Concussions are one of the leading factors of injuries in high school sports. With concussions being harder to diagnose than other injuries, Hugh Chatham Memorial Hospital is doing everything it can to change that. The hospital has started a concussion screening test that helps provide a baseline for doctors.
Hugh Chatham Memorial Hospital uses the software ImPACT to test each athlete. ImPACT is a 25-minute computerized, online test for ages 12 to 59 that helps determine the baseline for doctors. At Elkin, the test is given to most every sport but mainly football and soccer athletes are tested due to the amount of contact involved in each sport.
“This program absolutely helps, and it’s extremely important. If you’ve seen some of the stories in the news recently, particularly with the NFL, there are traumatic brain injuries that went miss-diagnosed and these players are having to go through traumatic things because they were allowed to play with a concussion,” said Laura Oakes, director of Marketing and Medical Staff Development at Hugh Chatham.
“It’s really important, especially with kids this age because their brains are still developing. We’ve had kids that have had to go through the concussion protocol and they have had significant degrees of injury. I think Elkin has been happy with the tests.”
The baseline screening is a neuropsychological test designed to assist in determining whether an athlete has obtained a concussion or has sufficiently recovered from a concussion and can safely return to active participation. The athletes at Elkin High School took their baseline testings last week and the process included a computer test where the participants had to memorize various letters and shapes in order to determine cognitive functions.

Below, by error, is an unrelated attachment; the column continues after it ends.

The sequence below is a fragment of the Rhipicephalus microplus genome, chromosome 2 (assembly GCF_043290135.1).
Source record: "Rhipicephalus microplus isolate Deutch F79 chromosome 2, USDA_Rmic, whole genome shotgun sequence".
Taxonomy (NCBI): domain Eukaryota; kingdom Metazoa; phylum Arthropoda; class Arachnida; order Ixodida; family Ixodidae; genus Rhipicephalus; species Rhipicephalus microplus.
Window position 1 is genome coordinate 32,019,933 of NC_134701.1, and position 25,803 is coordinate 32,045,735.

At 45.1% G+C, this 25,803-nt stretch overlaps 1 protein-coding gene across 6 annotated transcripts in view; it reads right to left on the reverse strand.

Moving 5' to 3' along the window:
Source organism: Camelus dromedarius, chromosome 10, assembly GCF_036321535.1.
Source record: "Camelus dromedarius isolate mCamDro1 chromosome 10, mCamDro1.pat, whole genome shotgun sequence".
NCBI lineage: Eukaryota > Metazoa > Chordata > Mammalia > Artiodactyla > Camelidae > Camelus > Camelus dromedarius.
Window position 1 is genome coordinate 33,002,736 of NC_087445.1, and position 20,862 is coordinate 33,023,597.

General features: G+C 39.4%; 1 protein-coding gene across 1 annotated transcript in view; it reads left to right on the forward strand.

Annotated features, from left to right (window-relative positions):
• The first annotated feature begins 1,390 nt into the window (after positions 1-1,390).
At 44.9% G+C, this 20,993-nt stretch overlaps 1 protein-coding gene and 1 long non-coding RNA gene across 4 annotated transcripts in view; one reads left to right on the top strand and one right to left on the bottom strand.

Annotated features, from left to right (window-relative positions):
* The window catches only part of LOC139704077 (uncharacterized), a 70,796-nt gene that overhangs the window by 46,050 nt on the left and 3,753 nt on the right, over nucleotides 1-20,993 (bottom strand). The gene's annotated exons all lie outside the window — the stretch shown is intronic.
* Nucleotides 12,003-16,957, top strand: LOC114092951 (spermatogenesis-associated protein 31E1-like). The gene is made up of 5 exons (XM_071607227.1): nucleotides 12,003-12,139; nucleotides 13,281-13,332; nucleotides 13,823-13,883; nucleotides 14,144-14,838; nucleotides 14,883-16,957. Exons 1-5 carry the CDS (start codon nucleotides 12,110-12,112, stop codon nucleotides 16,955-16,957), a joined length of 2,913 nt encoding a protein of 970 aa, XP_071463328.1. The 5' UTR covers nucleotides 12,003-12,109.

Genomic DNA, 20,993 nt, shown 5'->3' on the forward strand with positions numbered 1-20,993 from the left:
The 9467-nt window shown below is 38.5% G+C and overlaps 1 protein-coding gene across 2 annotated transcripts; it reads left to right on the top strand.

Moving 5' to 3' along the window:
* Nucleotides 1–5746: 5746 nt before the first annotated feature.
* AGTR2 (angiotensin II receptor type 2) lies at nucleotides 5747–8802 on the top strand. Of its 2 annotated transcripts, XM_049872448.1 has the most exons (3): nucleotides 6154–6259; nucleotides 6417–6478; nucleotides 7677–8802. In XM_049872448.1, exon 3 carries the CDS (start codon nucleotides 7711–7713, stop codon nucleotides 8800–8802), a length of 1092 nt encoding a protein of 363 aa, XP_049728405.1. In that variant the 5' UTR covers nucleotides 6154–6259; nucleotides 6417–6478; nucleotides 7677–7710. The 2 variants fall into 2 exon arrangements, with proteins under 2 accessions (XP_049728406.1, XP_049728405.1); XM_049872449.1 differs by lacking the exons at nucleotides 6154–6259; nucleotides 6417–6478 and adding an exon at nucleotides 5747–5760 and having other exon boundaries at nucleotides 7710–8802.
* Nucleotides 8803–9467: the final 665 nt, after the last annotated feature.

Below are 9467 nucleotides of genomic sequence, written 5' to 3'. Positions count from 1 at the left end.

“This test gives a better indication of whether or not the athlete is ready to go back and play,” said Oakes. “If the players return to play too soon, then they are at risk for another concussion.”
The signs of a concussion can range depending on the severity. Most signs are headache or “pressure” in the head, nausea or vomiting, balance problems or dizziness, or double or blurry vision, bothered by light or noise, feeling sluggish, hazy, foggy, or groggy, confusion, or concentration or memory problems, or just not “feeling right,” or “feeling down.” If the athlete in question is determined to have a concussion, there are a few steps that come next.
“Twenty-four hours after their injury, but less than 72 hours, they need to go to one of our urgent cares and they will take a post-injury screening on the computer,” said Oakes. “Typically they then follow up with neurology.”
Hugh Chatham is the only facility in the region that offers this level of concussion screening. The screening not only helps the doctors, but it also helps the athletes, coaches and parents when knowing the severity of the concussion.